What Effects Can Bruxism Have On Your Oral Health?

Updated on October 12, 2020

Around 10% of people (and up to 15% of children) experience bruxism – or the grinding of teeth and clenching of the jaw at night on a regular basis. The major consequences of bruxism are headaches and grinding noises, which tend to bother those sleeping closeby or in the same bed. Some people with bruxism also report orofacial pain, though scientists cannot pinpoint the exact link between the two. After a night of heavy bruxism, people can wake up with temporomandibular disorders and pain in the muscles used to chew. What causes bruxism, and what steps can you take to reduce the impact of this habit?

Hereditary And Other Causes

The occurrence of sleep bruxism (SB) seem to have a hereditary component, with studies showing that the presence of this habit in blood relatives tends to be high. Additional causes can include stress, age (it is more common in children and tends to go away by adulthood), hyperactivity, taking some psychiatric medications, smoking and drinking caffeine. Bruxism is also linked to specific disorders such as dementia, epilepsy, sleep apnea, and ADHD.

The Results Of Bruxism On Your Oral Health

In addition to producing pain and discomfort, bruxism can also cause oral problems. As teeth grind against each other, they can become worn down and sensitive. In severe cases, excess movement can even lead to broken teeth, broken fillings, and on some occasions, tooth loss. It can also cause gums to recede, cause teeth to shorten, and damage the bone structure of the jaw, causing pain and even facial changes.

What Help Is Available?

The most pressing issue for many people experiencing bruxism is how to ameliorate jaw pain. Those with mild to moderate bruxism may notice that the sides of their face are painful and tight. To loosen the jaw area, they can undertake daily exercises, which include performing stretches, tucks and resistance exercises. The relaxed jaw stretch, for instance, involves placing the tip of the tongue against the back of the front teeth while you lower your jaw and move your lower and upper teeth far apart in a relaxed fashion. Other approaches to relax the muscles include massage, applying hot or cold compresses to areas of pain, and battling daily stress via natural yet powerful and proven methods such as yoga and mindfulness meditation.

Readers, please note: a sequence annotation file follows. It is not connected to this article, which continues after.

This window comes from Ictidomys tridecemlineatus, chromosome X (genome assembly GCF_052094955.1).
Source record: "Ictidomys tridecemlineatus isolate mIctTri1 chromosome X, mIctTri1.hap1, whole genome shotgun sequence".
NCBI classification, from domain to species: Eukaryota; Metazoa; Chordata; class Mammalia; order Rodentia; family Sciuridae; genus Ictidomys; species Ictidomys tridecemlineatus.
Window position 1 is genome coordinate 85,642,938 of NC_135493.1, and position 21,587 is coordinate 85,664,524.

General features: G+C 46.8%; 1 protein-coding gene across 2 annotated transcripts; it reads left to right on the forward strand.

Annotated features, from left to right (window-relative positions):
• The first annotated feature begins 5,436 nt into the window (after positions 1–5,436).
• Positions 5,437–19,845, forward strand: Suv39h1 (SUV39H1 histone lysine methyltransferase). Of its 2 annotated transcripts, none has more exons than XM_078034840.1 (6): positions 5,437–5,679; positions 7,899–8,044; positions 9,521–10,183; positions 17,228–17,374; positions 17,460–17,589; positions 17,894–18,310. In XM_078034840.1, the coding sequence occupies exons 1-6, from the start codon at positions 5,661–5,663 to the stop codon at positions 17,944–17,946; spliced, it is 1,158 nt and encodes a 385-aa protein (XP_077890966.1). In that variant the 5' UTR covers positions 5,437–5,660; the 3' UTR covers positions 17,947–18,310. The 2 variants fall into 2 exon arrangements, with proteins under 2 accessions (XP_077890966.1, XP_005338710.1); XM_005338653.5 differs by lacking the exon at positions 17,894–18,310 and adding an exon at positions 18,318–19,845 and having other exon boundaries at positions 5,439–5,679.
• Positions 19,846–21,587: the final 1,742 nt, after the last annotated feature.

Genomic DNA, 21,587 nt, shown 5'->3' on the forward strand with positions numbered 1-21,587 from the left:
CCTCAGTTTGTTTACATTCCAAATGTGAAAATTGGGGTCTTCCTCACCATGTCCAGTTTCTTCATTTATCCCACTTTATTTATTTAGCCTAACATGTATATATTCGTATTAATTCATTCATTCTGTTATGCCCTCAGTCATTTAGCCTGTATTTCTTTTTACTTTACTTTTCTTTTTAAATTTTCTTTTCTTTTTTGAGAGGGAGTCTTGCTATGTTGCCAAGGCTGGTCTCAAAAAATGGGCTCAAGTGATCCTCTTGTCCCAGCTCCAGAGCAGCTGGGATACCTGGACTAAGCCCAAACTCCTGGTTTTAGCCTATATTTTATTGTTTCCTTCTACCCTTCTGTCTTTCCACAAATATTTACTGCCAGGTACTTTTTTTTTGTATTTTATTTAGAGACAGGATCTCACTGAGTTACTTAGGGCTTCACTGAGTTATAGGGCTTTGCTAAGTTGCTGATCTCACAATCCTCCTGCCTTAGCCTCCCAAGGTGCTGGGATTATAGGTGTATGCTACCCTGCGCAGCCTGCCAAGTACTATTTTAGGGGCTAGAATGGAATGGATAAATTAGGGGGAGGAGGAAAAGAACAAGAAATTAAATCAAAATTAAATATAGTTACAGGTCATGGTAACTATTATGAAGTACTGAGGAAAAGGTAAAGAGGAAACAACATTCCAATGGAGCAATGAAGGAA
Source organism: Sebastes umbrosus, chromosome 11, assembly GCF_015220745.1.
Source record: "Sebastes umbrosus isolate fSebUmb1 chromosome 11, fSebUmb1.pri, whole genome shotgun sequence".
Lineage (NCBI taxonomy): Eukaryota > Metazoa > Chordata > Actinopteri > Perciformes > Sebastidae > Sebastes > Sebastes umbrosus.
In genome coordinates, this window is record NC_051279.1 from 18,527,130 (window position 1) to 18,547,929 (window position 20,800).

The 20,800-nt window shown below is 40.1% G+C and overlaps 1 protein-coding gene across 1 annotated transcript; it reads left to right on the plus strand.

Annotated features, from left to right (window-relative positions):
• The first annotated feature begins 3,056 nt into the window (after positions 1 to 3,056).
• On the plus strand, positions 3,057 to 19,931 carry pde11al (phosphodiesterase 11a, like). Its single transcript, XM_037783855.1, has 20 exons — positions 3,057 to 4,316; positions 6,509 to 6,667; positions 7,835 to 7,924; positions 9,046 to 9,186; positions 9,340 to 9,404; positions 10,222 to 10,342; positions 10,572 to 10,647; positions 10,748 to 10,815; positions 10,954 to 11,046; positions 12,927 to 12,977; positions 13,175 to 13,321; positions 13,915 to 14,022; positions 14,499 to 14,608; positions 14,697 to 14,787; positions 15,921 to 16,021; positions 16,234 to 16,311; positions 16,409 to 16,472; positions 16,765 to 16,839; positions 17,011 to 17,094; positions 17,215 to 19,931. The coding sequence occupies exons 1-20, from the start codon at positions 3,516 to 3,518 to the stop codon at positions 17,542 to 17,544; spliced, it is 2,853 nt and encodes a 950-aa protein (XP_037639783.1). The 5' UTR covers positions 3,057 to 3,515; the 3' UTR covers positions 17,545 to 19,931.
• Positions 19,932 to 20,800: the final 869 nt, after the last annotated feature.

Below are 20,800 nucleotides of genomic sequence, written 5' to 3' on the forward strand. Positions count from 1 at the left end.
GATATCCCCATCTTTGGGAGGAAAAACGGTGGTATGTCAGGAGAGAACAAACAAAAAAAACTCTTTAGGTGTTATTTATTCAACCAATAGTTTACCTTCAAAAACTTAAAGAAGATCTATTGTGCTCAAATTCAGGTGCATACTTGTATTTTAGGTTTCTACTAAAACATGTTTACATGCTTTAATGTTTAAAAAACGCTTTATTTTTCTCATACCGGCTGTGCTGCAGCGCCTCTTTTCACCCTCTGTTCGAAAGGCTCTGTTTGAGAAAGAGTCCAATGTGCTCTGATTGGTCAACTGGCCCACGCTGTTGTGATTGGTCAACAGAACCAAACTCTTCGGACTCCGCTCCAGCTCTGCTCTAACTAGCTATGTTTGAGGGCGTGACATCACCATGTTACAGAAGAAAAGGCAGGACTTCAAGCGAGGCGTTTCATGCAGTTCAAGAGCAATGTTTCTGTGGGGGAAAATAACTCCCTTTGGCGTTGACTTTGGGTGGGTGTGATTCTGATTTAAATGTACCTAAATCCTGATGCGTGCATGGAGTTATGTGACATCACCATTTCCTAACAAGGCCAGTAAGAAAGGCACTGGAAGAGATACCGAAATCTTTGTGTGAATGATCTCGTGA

Protecting Your Teeth

Your teeth will also need protection when you sleep. This can be achieved through the use of mouth guards, made from acrylic or soft materials. You should get a personalized one made at your dentist’s office to ensure that the guard stays in place throughout the night. In cases in which teeth are severely damaged, meanwhile, your dentist may recommend the application of crowns so as to improve chewing ability.

Bruxism affects around 10% of adults, and in severe cases, it can impact a person’s oral health and cause pain and discomfort. In some cases, pain can be reduced through exercises and the use of a mouth guard. If teeth become worn down by years of grinding, however, then restoration and the use of crowns can help restore aesthetic appeal and function.

Throughout the year, our writers feature fresh, in-depth, and relevant information for our audience of 40,000+ healthcare leaders and professionals. As a healthcare business publication, we cover and cherish our relationship with the entire health care industry including administrators, nurses, physicians, physical therapists, pharmacists, and more. We cover a broad spectrum from hospitals to medical offices to outpatient services to eye surgery centers to university settings. We focus on rehabilitation, nursing homes, home care, hospice as well as men’s health, women’s heath, and pediatrics.